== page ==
as directed by your doctor even if you feel well as it will
help to control your asthma. If you want to stop using
your inhaler talk to your doctor first. Your doctor will tell
you how to do this, usually by decreasing the dose
gradually so that you do not trigger an asthma attack.
4. POSSIBLE SIDE EFFECTS

6. While holding your breath, remove the inhaler from
your mouth. Continue to hold your breath for as long
as is comfortable. Do not breathe out into the inhaler.
7. For the second puff (actuation), keep the inhaler in a
vertical position then repeat steps 2 to 6.
8. Replace the mouthpiece cover.
You can practise in front of a mirror. If you see a ‘mist’
from the top of the inhaler or around your mouth when
you use your inhaler then you may not have inhaled
your medicine properly. Take another dose by repeating
from Step 2 above.
Always rinse your mouth out, gargle with water or brush
your teeth after you have taken your inhaler and spit out
the residue. This may help prevent you developing a
sore mouth and throat or a hoarse voice.
If you have weak hands it may be easier to hold the
inhaler in both hands placing both index fingers on the
aerosol can and both thumbs on the base of the inhaler.
If you have difficulty using your inhaler your doctor or
asthma nurse may give you a device called an
AeroChamber Plus® spacing device, to help you to
breathe your medicine into your lungs properly. Your
doctor, pharmacist or asthma nurse will advise you how
to use the AeroChamber Plus spacing device with your
inhaler. The AeroChamber Plus spacing device will
come with instructions for use and with care and
cleaning instructions which you must read carefully.

Like all medicines, this inhaler can cause side effects,
although not everybody gets them.
Your doctor or asthma nurse will prescribe the lowest
dose necessary to control your asthma which may
reduce the possibility of side effects occurring.
All medicines can cause allergic reactions, although
serious allergic reactions are reported rarely. Tell your
doctor immediately if you get any sudden swelling of the
eyelids, face, throat, tongue or lips, rash or itching
especially those covering your whole body, symptoms
such as dizziness, light-headedness or fainting or any
sudden changes in your breathing pattern such as
increased wheezing or shortness of breath.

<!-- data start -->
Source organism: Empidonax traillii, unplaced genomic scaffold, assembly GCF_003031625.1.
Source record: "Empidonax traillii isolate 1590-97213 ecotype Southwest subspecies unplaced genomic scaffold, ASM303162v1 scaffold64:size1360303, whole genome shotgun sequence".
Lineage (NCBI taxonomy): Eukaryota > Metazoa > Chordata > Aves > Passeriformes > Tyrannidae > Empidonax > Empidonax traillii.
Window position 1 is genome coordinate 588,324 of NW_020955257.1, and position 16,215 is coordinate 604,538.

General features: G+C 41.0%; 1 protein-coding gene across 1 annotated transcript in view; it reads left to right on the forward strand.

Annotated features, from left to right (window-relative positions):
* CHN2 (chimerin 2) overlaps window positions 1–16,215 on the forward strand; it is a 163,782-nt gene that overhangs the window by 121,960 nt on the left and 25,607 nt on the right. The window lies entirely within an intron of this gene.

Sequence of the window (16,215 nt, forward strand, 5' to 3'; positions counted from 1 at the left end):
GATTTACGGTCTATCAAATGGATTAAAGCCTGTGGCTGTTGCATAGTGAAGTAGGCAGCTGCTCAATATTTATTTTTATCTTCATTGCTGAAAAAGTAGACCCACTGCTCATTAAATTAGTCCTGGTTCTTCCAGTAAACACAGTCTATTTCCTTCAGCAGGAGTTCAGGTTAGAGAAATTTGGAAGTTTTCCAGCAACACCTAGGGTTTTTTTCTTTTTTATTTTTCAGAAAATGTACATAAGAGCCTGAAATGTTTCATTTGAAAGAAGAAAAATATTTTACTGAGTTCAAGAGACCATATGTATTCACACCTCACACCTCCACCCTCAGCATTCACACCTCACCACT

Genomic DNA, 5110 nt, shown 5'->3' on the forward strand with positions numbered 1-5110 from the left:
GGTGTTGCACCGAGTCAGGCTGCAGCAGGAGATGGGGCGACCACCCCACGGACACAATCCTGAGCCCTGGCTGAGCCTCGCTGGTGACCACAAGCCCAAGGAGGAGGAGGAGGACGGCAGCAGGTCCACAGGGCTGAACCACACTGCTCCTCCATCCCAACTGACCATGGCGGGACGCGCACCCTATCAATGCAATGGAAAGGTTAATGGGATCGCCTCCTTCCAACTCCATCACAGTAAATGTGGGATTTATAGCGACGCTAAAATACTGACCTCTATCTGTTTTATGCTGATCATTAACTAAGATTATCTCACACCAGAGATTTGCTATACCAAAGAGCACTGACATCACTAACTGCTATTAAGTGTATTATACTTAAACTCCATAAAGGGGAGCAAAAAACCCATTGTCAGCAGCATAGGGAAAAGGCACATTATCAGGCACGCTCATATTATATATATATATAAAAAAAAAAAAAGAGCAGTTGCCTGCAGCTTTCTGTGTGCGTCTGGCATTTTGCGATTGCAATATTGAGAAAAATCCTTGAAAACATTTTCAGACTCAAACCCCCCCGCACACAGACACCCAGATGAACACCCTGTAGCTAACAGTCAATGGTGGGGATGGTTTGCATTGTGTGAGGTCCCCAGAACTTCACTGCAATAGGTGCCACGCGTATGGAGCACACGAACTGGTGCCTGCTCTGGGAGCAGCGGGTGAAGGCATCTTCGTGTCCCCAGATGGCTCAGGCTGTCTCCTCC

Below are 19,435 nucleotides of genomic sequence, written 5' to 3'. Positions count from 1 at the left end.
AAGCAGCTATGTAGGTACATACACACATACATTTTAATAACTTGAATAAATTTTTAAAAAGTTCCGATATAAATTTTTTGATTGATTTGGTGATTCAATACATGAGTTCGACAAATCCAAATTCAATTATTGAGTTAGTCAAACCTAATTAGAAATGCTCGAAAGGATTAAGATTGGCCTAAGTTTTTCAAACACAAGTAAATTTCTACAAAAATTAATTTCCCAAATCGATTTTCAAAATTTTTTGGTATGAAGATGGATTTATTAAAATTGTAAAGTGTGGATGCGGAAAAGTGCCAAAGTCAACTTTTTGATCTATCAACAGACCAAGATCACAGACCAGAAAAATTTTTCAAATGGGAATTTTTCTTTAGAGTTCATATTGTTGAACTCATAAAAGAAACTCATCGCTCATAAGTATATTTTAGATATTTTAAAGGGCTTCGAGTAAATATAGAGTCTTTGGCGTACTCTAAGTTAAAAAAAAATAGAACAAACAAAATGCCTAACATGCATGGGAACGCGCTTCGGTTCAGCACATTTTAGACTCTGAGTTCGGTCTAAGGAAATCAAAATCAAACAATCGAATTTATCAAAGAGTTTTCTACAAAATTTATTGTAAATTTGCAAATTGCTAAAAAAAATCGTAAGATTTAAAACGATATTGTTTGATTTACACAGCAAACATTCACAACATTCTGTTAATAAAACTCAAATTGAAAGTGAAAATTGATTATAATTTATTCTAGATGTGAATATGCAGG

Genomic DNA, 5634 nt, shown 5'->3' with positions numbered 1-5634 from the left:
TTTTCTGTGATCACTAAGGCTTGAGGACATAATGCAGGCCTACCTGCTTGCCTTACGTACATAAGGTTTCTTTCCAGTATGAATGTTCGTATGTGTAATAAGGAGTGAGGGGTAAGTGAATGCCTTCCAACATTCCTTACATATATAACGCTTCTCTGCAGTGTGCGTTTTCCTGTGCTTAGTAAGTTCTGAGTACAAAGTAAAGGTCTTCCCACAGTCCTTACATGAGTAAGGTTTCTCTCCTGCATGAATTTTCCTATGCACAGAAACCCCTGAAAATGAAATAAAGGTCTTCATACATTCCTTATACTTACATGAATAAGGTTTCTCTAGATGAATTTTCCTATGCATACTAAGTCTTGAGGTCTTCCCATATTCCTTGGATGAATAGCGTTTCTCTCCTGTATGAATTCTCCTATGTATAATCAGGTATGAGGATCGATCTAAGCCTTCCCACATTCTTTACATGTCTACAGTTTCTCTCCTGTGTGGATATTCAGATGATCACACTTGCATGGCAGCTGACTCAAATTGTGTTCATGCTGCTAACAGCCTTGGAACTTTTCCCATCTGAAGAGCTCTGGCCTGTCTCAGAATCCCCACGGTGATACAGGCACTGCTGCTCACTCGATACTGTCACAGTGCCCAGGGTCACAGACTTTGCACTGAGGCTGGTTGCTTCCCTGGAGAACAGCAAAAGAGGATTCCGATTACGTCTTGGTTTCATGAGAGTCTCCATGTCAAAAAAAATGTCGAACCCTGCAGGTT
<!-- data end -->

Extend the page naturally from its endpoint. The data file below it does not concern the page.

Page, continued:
As with other inhalers, your breathing may worsen
immediately after using your inhaler. You may notice an
increase in wheezing and shortness of breath. If this
happens stop using your Flutiform inhaler and use your
quick acting ‘reliever’ inhaler. Contact your doctor or
asthma nurse straight away. Your doctor or asthma
nurse will assess you and may start you on a different
course of treatment. You should carry your ‘reliever’
inhaler with you at all times.

Uncommon: may affect up to 1 in 100 people
 Worsening of asthma.
 Headache.
 Shaking.
 An irregular heartbeat or palpitations.
 Dizziness.
 Difficulty in sleeping.
 Alteration in voice/hoarse voice.
 Dry mouth, sore or irritated throat.
 Rash.
Rare: may affect up to 1 in 1000 people
 An increase in the amount of sugar in your blood. If
you are diabetic you may need to check your blood
sugar more often and adjust your usual diabetic
treatment. Your doctor may need to monitor you more
closely.
 Thrush or other fungal infections in the mouth and
throat.
 Inflammation of the sinuses (sinusitis).
 Fast heartbeat.
 Chest pain associated with heart disease.
 Muscle spasms.
 Coughing or shortness of breath.
 Diarrhoea.
 Indigestion.
 Changes in taste.
 A feeling of dizziness or ‘spinning’.
 Abnormal dreams.
 Agitation.
 Itchy skin.
 High blood pressure.
 A feeling of unusual weakness.
 Swelling of hands, ankles or feet.
Not Known Frequency cannot be estimated from the
available data
 Sleeping problems, depression or feeling worried,
aggression, anxiety, restlessness, nervousness, overexcitment or irritability. These effects are more likely
to occur in children.
The following side effects are associated with formoterol
fumarate but they have not been reported during clinical
trials with this inhaler:
 Low blood levels of potassium which can cause
muscle weakness, twitching or abnormal heart
rhythm.
 An abnormal heart trace potentially leading to an
abnormal heart rhythm (QTc interval prolongation).
 High levels of lactic acid in the blood.
 Feeling sick.
 Muscle pain.
Inhaled steroids can affect the normal production of
steroid hormones in your body, particularly if you use
high doses for a long time. The effects include:
 changes in bone mineral density (thinning of the
bones);